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Medicine by the numbers

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Recreational Waterborne Illnesses: Recognition, Treatment, and Prevention - American ...

May 1, 2017 - Illness after recreational water activities can be caused by a variety of agents, including bacteria, viruses, parasites, algae, and even chlorine gas. These illnesses are more common in summer. Waterborne illnesses are underreported because most recreational activity occurs in ...

American Family Physician : Article

https://www.aafp.org/afp/2017/0501/p554.html

The Pretravel Consultation - American Family Physician

Oct 15, 2016 - Key components of the pretravel consultation include intake questions regarding the traveler’s anticipated itinerary and medical history; immunizations; malaria prophylaxis; and personal protection measures against arthropod bites, traveler’s diarrhea, and injury. Most vaccinations that...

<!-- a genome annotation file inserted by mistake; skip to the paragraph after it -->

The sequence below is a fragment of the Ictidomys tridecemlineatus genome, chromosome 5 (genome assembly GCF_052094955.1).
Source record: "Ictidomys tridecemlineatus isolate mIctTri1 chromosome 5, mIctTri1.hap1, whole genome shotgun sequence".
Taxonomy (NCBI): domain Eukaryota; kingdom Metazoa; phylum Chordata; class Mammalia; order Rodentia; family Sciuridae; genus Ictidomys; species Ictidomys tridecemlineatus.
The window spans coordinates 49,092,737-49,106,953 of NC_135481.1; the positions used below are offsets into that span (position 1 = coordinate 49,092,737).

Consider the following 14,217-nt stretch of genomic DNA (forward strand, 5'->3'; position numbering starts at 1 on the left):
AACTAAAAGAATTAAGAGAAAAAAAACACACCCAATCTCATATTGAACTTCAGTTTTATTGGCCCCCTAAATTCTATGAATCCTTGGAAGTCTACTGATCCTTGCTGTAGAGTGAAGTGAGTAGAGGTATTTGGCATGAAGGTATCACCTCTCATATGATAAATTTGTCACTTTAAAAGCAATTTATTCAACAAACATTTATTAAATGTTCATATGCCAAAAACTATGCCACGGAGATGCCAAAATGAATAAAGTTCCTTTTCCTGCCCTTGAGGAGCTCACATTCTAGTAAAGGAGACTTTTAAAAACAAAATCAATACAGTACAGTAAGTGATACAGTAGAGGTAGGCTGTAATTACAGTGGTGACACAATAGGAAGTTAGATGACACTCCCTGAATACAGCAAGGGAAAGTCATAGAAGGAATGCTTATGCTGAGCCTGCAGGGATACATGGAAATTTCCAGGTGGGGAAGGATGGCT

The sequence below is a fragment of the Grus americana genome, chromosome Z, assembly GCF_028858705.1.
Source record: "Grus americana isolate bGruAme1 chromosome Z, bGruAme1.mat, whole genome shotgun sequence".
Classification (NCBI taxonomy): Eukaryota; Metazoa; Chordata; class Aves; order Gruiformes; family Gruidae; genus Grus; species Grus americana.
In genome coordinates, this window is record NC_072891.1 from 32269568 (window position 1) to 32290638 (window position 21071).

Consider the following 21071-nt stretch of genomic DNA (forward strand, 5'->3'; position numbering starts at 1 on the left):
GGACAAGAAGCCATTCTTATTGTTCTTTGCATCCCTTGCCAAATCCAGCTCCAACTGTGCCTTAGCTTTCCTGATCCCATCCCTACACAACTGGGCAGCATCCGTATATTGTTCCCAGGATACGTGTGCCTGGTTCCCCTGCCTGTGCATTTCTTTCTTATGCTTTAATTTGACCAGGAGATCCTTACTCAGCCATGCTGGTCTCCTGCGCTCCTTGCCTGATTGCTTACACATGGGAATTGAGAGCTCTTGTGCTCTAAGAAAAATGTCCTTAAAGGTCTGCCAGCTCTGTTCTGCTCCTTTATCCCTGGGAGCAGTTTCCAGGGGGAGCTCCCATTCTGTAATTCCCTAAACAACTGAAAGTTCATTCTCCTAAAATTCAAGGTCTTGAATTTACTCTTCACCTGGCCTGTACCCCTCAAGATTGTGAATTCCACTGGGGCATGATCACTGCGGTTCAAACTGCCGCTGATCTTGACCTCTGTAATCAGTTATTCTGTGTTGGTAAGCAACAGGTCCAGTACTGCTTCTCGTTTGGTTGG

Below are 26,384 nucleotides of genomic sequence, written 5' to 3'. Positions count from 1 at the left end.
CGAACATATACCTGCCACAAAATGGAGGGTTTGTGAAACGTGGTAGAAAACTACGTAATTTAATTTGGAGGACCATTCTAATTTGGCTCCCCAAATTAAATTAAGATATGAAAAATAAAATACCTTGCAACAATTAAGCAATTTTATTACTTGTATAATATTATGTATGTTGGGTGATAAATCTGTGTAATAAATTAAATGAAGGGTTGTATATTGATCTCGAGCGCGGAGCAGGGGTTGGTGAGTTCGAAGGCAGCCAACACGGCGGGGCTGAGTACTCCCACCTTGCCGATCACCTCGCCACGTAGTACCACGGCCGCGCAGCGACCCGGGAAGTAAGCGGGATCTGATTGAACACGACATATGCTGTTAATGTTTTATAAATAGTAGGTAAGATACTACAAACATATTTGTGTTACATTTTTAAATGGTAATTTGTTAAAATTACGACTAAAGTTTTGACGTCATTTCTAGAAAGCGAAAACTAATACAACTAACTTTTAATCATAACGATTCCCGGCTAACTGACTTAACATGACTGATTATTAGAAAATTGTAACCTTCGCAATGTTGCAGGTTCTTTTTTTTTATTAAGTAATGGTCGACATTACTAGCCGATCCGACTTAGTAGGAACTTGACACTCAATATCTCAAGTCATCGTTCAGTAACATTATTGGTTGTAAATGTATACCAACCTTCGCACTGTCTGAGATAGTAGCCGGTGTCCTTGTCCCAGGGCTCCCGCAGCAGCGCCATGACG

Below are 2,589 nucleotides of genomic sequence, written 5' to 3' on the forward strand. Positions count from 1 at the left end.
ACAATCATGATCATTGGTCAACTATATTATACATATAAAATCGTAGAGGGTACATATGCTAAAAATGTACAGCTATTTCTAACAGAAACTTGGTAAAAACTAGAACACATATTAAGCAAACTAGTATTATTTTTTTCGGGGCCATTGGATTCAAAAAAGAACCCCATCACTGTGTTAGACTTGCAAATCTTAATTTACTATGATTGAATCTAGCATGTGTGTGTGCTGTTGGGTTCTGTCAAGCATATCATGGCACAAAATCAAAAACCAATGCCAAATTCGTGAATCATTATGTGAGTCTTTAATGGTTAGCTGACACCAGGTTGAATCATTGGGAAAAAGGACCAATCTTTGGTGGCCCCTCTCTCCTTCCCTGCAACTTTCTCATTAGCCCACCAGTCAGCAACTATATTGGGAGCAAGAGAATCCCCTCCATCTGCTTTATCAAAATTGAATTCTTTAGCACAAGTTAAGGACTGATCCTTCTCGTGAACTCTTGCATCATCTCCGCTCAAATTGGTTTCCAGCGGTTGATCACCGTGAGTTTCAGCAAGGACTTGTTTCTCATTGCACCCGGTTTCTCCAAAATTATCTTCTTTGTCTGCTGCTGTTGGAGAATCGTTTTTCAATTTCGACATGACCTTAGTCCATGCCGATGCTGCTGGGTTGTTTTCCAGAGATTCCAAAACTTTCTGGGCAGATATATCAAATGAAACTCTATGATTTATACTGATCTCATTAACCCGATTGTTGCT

American Family Physician : Article

https://www.aafp.org/afp/2016/1015/p620.html

Prevention and Treatment of Drowning - American Family Physician

Apr 1, 2016 - Nearly 4,000 drowning deaths occur annually in the United States, with drowning representing the most common injury-related cause of death in children one to four years of age. Drowning is a process that runs the spectrum from brief entry of liquid into the airways with subsequent ...

American Family Physician : Article

https://www.aafp.org/afp/2016/0401/p576.html

Fever in the Returned Traveler - American Family Physician

Oct 1, 2003 - With the rising popularity of international travel to exotic locations, family physicians are encountering more febrile patients who recently have visited tropical countries. In the majority of cases, the fever is caused by a common illness such as tracheobronchitis, pneumonia, or ...

American Family Physician : Article

https://www.aafp.org/afp/2003/1001/p1343.html

Cutaneous Leishmaniasis Recognition and Treatment - American Family Physician